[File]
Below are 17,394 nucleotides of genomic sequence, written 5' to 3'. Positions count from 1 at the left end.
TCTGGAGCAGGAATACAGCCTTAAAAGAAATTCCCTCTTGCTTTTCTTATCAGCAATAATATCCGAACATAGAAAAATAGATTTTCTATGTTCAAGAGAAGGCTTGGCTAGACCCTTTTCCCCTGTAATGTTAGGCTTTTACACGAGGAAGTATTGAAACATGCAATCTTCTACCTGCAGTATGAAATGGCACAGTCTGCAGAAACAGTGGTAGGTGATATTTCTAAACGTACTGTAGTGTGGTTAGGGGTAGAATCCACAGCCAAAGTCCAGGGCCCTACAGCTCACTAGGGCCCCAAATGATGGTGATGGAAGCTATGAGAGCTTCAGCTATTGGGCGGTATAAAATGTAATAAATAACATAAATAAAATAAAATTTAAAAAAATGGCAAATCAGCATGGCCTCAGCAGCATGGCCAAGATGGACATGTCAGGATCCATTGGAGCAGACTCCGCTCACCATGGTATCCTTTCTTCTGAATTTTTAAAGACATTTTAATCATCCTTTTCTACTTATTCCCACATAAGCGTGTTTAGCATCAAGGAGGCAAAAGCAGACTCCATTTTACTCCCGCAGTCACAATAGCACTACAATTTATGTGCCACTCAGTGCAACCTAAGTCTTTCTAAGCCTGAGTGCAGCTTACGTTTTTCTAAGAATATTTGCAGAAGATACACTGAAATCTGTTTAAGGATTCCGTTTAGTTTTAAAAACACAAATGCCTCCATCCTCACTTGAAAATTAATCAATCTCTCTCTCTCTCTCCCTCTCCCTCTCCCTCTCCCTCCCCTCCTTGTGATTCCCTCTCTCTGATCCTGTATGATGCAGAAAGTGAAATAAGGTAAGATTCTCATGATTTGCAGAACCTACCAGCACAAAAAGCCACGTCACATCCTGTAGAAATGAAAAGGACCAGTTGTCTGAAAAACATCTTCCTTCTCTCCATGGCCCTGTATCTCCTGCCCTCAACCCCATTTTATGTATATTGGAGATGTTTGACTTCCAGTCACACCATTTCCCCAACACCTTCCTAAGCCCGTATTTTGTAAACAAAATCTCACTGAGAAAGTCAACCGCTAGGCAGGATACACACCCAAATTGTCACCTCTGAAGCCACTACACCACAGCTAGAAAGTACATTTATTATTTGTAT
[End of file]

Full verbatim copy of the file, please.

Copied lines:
Below are 17,394 nucleotides of genomic sequence, written 5' to 3'. Positions count from 1 at the left end.
TCTGGAGCAGGAATACAGCCTTAAAAGAAATTCCCTCTTGCTTTTCTTATCAGCAATAATATCCGAACATAGAAAAATAGATTTTCTATGTTCAAGAGAAGGCTTGGCTAGACCCTTTTCCCCTGTAATGTTAGGCTTTTACACGAGGAAGTATTGAAACATGCAATCTTCTACCTGCAGTATGAAATGGCACAGTCTGCAGAAACAGTGGTAGGTGATATTTCTAAACGTACTGTAGTGTGGTTAGGGGTAGAATCCACAGCCAAAGTCCAGGGCCCTACAGCTCACTAGGGCCCCAAATGATGGTGATGGAAGCTATGAGAGCTTCAGCTATTGGGCGGTATAAAATGTAATAAATAACATAAATAAAATAAAATTTAAAAAAATGGCAAATCAGCATGGCCTCAGCAGCATGGCCAAGATGGACATGTCAGGATCCATTGGAGCAGACTCCGCTCACCATGGTATCCTTTCTTCTGAATTTTTAAAGACATTTTAATCATCCTTTTCTACTTATTCCCACATAAGCGTGTTTAGCATCAAGGAGGCAAAAGCAGACTCCATTTTACTCCCGCAGTCACAATAGCACTACAATTTATGTGCCACTCAGTGCAACCTAAGTCTTTCTAAGCCTGAGTGCAGCTTACGTTTTTCTAAGAATATTTGCAGAAGATACACTGAAATCTGTTTAAGGATTCCGTTTAGTTTTAAAAACACAAATGCCTCCATCCTCACTTGAAAATTAATCAATCTCTCTCTCTCTCTCCCTCTCCCTCTCCCTCTCCCTCCCCTCCTTGTGATTCCCTCTCTCTGATCCTGTATGATGCAGAAAGTGAAATAAGGTAAGATTCTCATGATTTGCAGAACCTACCAGCACAAAAAGCCACGTCACATCCTGTAGAAATGAAAAGGACCAGTTGTCTGAAAAACATCTTCCTTCTCTCCATGGCCCTGTATCTCCTGCCCTCAACCCCATTTTATGTATATTGGAGATGTTTGACTTCCAGTCACACCATTTCCCCAACACCTTCCTAAGCCCGTATTTTGTAAACAAAATCTCACTGAGAAAGTCAACCGCTAGGCAGGATACACACCCAAATTGTCACCTCTGAAGCCACTACACCACAGCTAGAAAGTACATTTATTATTTGTAT